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Trees and Stormwater Management. Promoting forest preservation and restoration at development sites through stormwater credits. Goals. 1) Preserve forests and natural vegetation at development sites 2) Protect and enhance urban and suburban tree canopy

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trees and stormwater management

Trees and Stormwater Management

Promoting forest preservation and restoration at development sites through stormwater credits


1) Preserve forests and natural vegetation at development sites

2) Protect and enhance urban and suburban tree canopy

3) Increase the use of trees in stormwater practices

Photo by Jay Wilson

The Chesapeake Bay Program has formally recognized the benefits of trees for stormwater management
    • WE FURTHER RECOGNIZE THAT URBAN TREE CANOPY COVER offers stormwater control and water quality benefits for municipalities in the Chesapeake Bay watershed and can extend many riparian forest buffer functions to urban settings. (Chesapeake Executive Council, Directive No. 94-1, Riparian Forest Buffers)
old news
Old News
  • The first models for predicting runoff appeared in the 1800s and used runoff coefficients to account for different land use and land covers.
    • The Rational Method (Mulvaney 1851)
      • Peak Discharge = Runoff Coefficient x Rainfall x Basin Area
      • Runoff Coefficients:
        • Forested ground is typically assigned a value of near zero.
        • Pavement is given values approaching 100 percent.
  • But why emphasize trees in particular versus other stormwater practices?
meets multiple cbp directives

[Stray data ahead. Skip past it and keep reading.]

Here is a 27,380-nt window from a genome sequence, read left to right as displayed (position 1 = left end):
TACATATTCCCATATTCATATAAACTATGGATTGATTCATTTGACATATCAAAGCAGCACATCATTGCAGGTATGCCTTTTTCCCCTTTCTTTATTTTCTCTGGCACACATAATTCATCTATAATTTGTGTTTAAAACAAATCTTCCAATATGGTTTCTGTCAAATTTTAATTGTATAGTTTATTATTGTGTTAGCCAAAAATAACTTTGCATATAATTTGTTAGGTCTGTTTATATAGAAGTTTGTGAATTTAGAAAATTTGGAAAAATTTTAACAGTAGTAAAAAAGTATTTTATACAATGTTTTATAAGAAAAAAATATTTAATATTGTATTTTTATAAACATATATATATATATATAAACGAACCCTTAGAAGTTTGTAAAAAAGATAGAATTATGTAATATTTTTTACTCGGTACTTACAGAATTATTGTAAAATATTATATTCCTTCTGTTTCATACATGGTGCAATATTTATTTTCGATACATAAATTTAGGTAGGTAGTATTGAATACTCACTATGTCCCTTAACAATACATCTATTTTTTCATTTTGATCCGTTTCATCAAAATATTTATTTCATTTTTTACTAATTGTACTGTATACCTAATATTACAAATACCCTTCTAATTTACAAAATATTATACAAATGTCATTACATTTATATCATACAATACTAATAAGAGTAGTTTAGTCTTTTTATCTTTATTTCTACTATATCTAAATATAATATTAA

Meets Multiple CBP Directives
  • Promote expansion and connection of forest habitat
    • Chesapeake Bay 2000
  • Minimize forest loss and fragmentation.
    • Directive 94-3: Framework for Habitat Restoration
  • Increase urban and suburban tree canopy cover
    • Directive 94-1: Riparian Forest Buffers
  • Promote innovative stormwater BMPs
    • Directive No. 98-3: Accelerating Bay Restoration Through implementation of Innovative Technologies
Premise: Trees provide so many benefits beyond stormwater that they should be a priority consideration in site design.
    • Unlikely to happen unless trees are given credit for their work.
    • Stormwater is one place where we can give them credit.

USDA Forest Service Urban Watershed Forestry Manual, Part 1

don t trees get some credit already
Don’t trees get some credit already?
  • Not in most municipalities
  • Not enough to matter to most developers.
  • Not enough to equal their true value

Source: CWP

(borrowed from one of Tom Schuler’s presentations)

ways that trees improve water quality

Figure 1. Schematic of a Tree’s Hydrologic Cycle (Source: FISRWG, 1998)

Ways that trees improve water quality
  • Three main ways:
    • Rainfall interception
    • Evapotranspiration
    • Infiltration
  • The overall effect:
    • Delay peak runoff during storms
    • Increase soil infiltration and groundwater recharge
    • Remove nutrients and other pollutants
    • Decrease volume of stormwater that needs to be treated, especially from small, frequent storm events.
  • “That’s great, but can you give me some numbers?”
    • How else can our engineers calculate credits?
a few examples from the scientific literature
A Few Examples from the Scientific Literature
  • Rainfall Interception